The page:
We consider what the COP26 summit and the broader global change agenda means for the Africa Region.
COP26 and Beyond
Between 1 and 12 November 2021 in Glasgow, world leaders met at COP26, a global climate summit, to negotiate and agree the rules that will set us on a pathway to net zero by 2050.
Businesses in every country and sector will have a role to play in supporting governments to meet their emission reduction targets. Some will be climate winners, and others will unfortunately lose out. The ability to identify and mitigate climate risks early on will be a critical competitive advantage for companies seeking to seize opportunities, and for those who must pivot to survive.
Our dedicated COP26 page delivers key insights that will help position your business to solve the climate change-related challenges and crises that arise and convert risk into opportunity.
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The COP26 conference has by no means guaranteed a 1.5 degree future, but it has galvanised the international community in pursuit of this goal and reinforced the mechanisms towards cutting emissions.
COP26 is considered the most important climate conference since the signing of the Paris Agreement in 2015 at COP21. We look at the geopolitical context and the urgency for action.
As the annual UN climate conference approaches, we examine the policy areas that will attract scrutiny in the weeks before, and during the conference.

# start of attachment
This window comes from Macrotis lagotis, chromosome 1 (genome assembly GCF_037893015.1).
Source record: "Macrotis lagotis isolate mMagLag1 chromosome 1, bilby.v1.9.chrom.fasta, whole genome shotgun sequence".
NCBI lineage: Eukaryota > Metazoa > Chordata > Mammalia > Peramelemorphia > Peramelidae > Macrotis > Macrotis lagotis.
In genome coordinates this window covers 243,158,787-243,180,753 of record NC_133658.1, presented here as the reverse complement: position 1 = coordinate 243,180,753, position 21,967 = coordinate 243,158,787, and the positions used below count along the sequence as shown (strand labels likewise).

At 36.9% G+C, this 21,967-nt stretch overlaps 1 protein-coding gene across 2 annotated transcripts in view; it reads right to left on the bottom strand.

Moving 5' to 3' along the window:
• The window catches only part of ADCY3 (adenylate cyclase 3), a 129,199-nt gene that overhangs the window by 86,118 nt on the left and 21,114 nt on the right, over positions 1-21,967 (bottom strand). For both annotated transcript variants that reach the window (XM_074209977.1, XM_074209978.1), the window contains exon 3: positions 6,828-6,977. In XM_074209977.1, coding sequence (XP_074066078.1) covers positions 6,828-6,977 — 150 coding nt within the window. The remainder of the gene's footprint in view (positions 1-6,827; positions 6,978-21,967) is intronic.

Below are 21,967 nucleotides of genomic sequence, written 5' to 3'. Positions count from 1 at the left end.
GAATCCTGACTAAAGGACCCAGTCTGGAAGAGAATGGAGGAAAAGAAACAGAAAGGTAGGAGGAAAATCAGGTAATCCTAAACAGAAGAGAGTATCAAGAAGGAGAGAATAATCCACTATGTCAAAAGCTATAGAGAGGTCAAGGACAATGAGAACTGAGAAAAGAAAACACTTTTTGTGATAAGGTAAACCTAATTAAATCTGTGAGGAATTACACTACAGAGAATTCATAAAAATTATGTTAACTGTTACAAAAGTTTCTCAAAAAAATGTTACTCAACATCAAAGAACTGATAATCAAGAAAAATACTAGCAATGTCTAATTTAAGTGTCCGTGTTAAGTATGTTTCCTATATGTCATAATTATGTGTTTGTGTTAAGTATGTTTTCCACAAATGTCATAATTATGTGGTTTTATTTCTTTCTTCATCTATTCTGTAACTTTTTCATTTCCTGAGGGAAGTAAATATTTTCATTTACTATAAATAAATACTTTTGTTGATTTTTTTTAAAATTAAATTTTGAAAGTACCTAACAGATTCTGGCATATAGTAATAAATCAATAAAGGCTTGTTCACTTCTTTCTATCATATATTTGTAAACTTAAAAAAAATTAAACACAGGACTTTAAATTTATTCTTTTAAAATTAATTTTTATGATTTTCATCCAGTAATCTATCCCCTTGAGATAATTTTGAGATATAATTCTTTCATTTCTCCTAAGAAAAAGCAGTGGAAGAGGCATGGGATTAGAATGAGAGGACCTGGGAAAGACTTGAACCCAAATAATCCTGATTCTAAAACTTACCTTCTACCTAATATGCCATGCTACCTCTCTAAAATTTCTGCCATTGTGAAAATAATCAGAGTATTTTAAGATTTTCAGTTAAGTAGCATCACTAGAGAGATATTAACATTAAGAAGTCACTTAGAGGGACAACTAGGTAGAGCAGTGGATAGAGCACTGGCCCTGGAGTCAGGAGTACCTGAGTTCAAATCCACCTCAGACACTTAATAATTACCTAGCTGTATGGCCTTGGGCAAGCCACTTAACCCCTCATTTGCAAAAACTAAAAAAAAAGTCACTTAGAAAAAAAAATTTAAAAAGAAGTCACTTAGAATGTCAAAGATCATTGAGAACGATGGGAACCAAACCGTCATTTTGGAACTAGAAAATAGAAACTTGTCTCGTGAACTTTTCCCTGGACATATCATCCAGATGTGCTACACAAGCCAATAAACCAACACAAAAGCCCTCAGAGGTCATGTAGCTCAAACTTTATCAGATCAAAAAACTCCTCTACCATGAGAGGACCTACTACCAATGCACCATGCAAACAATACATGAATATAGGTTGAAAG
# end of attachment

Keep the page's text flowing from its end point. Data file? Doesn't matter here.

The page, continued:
In 2009 wealthy countries pledged to mobilise USD 100bn a year by 2020 to help developing countries’ climate change response. COVID-19 has hampered efforts, but climate finance will return as a top issue at the forthcoming COP26.
Access to green capital is crucial for Asia’s transition to a low carbon future, but an absence of a robust regulatory and financial framework risks derailing it.
Control Risks experts discuss why climate change is rapidly becoming the most important factor for domestic policy, foreign policy and business strategy.
What are the key political risks associated with renewable energy investments and how can investors mitigate these risks at the different stages of investment decision-making?
Analysis of the key risks and the actions of environmental activists towards those perceived as having a divergence between messaging and action.
Is renewable energy development the silver bullet for global climate change? Such projects across Asia’s emerging markets actually come with hidden costs, such as social and human rights risks.
ESG-focused fund inflows into Asia are growing, but a lack of universal standards and conflicting development goals among regional governments mean that investors must develop a more bespoke approach.